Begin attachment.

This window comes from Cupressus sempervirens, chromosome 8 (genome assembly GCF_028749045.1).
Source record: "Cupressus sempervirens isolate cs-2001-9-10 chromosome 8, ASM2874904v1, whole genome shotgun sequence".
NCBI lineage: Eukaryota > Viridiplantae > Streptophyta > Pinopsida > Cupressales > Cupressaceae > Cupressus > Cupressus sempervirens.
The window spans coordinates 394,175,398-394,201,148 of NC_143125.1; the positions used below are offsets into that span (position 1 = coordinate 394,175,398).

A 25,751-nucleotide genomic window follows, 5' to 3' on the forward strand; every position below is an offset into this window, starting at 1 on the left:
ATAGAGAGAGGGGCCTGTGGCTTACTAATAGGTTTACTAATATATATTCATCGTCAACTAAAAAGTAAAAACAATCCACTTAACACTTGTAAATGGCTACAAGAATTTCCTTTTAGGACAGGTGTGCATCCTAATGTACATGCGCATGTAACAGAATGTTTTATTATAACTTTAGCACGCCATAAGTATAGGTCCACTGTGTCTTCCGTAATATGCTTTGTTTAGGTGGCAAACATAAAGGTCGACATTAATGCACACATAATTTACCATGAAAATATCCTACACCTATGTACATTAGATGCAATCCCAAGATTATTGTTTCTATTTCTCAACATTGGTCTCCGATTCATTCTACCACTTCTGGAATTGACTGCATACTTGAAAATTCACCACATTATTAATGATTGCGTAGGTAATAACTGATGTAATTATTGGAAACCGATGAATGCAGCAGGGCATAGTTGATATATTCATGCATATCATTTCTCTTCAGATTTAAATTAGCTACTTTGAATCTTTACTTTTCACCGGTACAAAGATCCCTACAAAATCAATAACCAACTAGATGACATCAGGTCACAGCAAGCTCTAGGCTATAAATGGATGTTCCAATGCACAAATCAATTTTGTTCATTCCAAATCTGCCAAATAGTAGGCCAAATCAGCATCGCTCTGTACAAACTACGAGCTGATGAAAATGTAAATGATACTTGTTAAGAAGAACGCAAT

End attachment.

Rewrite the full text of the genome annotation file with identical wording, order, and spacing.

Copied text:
This window comes from Cupressus sempervirens, chromosome 8 (genome assembly GCF_028749045.1).
Source record: "Cupressus sempervirens isolate cs-2001-9-10 chromosome 8, ASM2874904v1, whole genome shotgun sequence".
NCBI lineage: Eukaryota > Viridiplantae > Streptophyta > Pinopsida > Cupressales > Cupressaceae > Cupressus > Cupressus sempervirens.
The window spans coordinates 394,175,398-394,201,148 of NC_143125.1; the positions used below are offsets into that span (position 1 = coordinate 394,175,398).

A 25,751-nucleotide genomic window follows, 5' to 3' on the forward strand; every position below is an offset into this window, starting at 1 on the left:
ATAGAGAGAGGGGCCTGTGGCTTACTAATAGGTTTACTAATATATATTCATCGTCAACTAAAAAGTAAAAACAATCCACTTAACACTTGTAAATGGCTACAAGAATTTCCTTTTAGGACAGGTGTGCATCCTAATGTACATGCGCATGTAACAGAATGTTTTATTATAACTTTAGCACGCCATAAGTATAGGTCCACTGTGTCTTCCGTAATATGCTTTGTTTAGGTGGCAAACATAAAGGTCGACATTAATGCACACATAATTTACCATGAAAATATCCTACACCTATGTACATTAGATGCAATCCCAAGATTATTGTTTCTATTTCTCAACATTGGTCTCCGATTCATTCTACCACTTCTGGAATTGACTGCATACTTGAAAATTCACCACATTATTAATGATTGCGTAGGTAATAACTGATGTAATTATTGGAAACCGATGAATGCAGCAGGGCATAGTTGATATATTCATGCATATCATTTCTCTTCAGATTTAAATTAGCTACTTTGAATCTTTACTTTTCACCGGTACAAAGATCCCTACAAAATCAATAACCAACTAGATGACATCAGGTCACAGCAAGCTCTAGGCTATAAATGGATGTTCCAATGCACAAATCAATTTTGTTCATTCCAAATCTGCCAAATAGTAGGCCAAATCAGCATCGCTCTGTACAAACTACGAGCTGATGAAAATGTAAATGATACTTGTTAAGAAGAACGCAAT